Actually, because of Saudi Arabia’s absolute lack of “justice, humanity, promotion of values and the principles of tolerance,” even the U.S. State Department lists the home of Islam and Muhammad as one of eight “Countries of Particular Concern.”
Thus in ultra-hypocritical manner, Saudi Arabia asks the international community to stop exercising freedom of expression—even as it openly and unapologetically persecutes non-Muslims, discriminates against non-Saudis, and violates the most basic of human rights on a daily basis.
It still remains to determine which is more surreal, more unbelievable: that Saudi Arabia, which tops the charts of state-enforced religious intolerance and ethnic discrimination, is calling on the West “to confront ethnic, religious and cultural intolerance,” or that the West deigns to participate in such disgracefully hypocritical forums.
A few years ago, a friend of mine got in trouble. This time, my friend got in trouble for doing the right thing.
In solidarity with his union brothers, my friend was walking a picket line because the company he was working for had been taking advantage of employees. My friend was enjoying conversation with his colleagues talking about a number of items in the news, talking about the weather, about fishing, and traffic.
My friend cared for his colleagues, and so he explained to them the gospel. To make his explanation clear, he used a simple, two-sided tract called Life or Death. The tract was the size of a business card and had the word “Death” written in such an ornate and elaborate way that any calligrapher would have coveted the skill of its artist.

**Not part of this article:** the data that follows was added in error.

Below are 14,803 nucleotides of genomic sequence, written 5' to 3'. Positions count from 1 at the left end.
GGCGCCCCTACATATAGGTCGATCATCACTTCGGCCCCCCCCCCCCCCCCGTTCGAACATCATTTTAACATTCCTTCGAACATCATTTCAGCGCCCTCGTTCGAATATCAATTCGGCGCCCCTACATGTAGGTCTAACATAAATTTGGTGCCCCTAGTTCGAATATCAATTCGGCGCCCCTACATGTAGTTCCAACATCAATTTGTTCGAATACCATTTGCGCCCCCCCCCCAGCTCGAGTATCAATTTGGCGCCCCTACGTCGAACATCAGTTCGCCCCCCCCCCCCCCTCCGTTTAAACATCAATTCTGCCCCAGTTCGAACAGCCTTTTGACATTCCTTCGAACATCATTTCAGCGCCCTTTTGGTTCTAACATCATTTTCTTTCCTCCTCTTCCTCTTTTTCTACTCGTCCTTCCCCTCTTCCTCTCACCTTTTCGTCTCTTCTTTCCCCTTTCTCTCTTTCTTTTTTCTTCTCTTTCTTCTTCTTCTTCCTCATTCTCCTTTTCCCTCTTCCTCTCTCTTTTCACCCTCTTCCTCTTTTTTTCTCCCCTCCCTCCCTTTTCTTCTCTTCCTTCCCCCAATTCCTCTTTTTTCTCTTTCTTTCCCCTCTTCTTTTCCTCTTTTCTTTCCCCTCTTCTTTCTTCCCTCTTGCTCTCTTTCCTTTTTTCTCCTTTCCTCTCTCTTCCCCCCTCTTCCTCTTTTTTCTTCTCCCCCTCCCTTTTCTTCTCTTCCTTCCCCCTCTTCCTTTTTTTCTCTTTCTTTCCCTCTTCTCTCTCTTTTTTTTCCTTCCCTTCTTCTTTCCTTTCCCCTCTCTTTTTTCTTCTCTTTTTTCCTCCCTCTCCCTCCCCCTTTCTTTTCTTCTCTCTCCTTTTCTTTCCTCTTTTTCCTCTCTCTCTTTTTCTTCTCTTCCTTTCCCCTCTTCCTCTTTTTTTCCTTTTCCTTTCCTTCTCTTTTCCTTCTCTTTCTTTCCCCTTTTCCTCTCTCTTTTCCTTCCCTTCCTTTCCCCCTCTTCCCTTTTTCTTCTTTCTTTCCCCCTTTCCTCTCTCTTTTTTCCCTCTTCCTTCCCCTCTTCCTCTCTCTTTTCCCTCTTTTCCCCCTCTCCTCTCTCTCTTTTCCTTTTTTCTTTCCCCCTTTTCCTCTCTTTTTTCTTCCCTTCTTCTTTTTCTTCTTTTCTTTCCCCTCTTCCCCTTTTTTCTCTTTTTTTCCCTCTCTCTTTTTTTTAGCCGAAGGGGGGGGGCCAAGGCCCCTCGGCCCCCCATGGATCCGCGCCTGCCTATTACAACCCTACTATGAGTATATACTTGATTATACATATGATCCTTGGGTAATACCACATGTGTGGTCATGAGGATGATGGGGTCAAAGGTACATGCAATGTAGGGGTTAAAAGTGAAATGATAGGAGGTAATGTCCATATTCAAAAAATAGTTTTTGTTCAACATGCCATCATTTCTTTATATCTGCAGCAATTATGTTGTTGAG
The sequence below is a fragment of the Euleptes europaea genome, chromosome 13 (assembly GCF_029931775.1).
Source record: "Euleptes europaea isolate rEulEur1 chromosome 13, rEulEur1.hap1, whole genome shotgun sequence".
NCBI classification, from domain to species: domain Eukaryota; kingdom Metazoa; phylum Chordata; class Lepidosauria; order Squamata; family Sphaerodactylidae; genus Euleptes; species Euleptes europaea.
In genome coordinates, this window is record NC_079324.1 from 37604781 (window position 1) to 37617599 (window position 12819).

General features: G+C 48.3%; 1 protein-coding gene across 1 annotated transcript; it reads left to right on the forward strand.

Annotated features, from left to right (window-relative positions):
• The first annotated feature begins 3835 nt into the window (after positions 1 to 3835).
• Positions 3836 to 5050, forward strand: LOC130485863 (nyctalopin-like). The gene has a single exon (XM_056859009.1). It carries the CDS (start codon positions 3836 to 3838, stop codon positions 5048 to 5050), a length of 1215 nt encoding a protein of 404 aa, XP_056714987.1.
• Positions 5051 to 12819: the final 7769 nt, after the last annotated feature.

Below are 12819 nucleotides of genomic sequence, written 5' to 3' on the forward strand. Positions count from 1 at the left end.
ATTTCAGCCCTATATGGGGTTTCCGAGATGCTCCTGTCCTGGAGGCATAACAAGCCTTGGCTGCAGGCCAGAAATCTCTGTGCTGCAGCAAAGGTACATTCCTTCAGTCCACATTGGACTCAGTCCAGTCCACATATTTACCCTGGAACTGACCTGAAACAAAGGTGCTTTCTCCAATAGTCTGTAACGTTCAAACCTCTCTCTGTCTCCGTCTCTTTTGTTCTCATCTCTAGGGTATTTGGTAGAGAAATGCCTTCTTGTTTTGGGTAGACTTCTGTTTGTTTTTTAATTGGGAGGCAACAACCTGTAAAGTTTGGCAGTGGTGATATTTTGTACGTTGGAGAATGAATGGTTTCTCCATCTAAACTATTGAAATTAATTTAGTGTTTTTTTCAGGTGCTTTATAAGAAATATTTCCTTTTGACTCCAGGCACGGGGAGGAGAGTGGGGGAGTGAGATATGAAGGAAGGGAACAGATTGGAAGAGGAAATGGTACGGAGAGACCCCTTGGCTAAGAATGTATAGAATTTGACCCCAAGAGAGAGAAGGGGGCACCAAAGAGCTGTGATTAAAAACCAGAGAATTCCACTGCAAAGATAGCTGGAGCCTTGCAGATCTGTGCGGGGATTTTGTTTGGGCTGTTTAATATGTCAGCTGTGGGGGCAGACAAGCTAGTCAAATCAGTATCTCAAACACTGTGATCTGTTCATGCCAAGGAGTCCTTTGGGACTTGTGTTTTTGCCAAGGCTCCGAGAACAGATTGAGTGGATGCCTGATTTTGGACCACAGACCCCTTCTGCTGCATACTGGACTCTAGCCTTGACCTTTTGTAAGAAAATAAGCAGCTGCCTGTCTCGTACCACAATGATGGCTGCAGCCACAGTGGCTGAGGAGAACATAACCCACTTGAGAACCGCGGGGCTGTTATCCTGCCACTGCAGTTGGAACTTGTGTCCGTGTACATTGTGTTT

“Death” was the beginning point—and the bad news. The card was designed in such a way that all my friend had to do was flip it around and the word which had looked like “Death” now appeared to say “Life.” From the simple flip from death to life, he shared the gospel message of John 3:16.
The workers hearing the gospel message gave it little merit. They held their tongues and kept their death, but not without recourse. They quietly filed a grievance with the union and filed charges against my friend for making “Death” threats against them.
At the time, I thought the entire affair was ludicrous. As it turns out, it was portentous, an ominous sign of things to come. Earlier this week, another harbinger of hate crimes to come arose from Great Britain. Mark Steyn tells the story of one Robert Gladwin, a twenty-year old peace-loving, uber-tolerant Brit who simply could not tolerate the sign posted by the Attleborough Baptist Church.
The church sign featured an 8.5 x 11 color flyer with flames coming up from the bottom. The words of the sign read: “If you think there is no God, you’d better be right.” Death, judgment, and hell were not mentioned, but certainly implied. Steyn’s piece makes the excellent contrast between this rather benign flyer and the often seen (and protected) signs of Muslims in London: “Behead those who insult Islam.”
Still, the twenty year-old Gladwin was offended enough to report the crime to the police, who quickly launched a hate crimes investigation against the church. The pastor of the church, John Rose, removed the sign as a result of the investigation and replaced it (unfortunately) with a sign featuring the message “God loves you” with a meerkat saying “Simples” in a floating speech bubble overhead.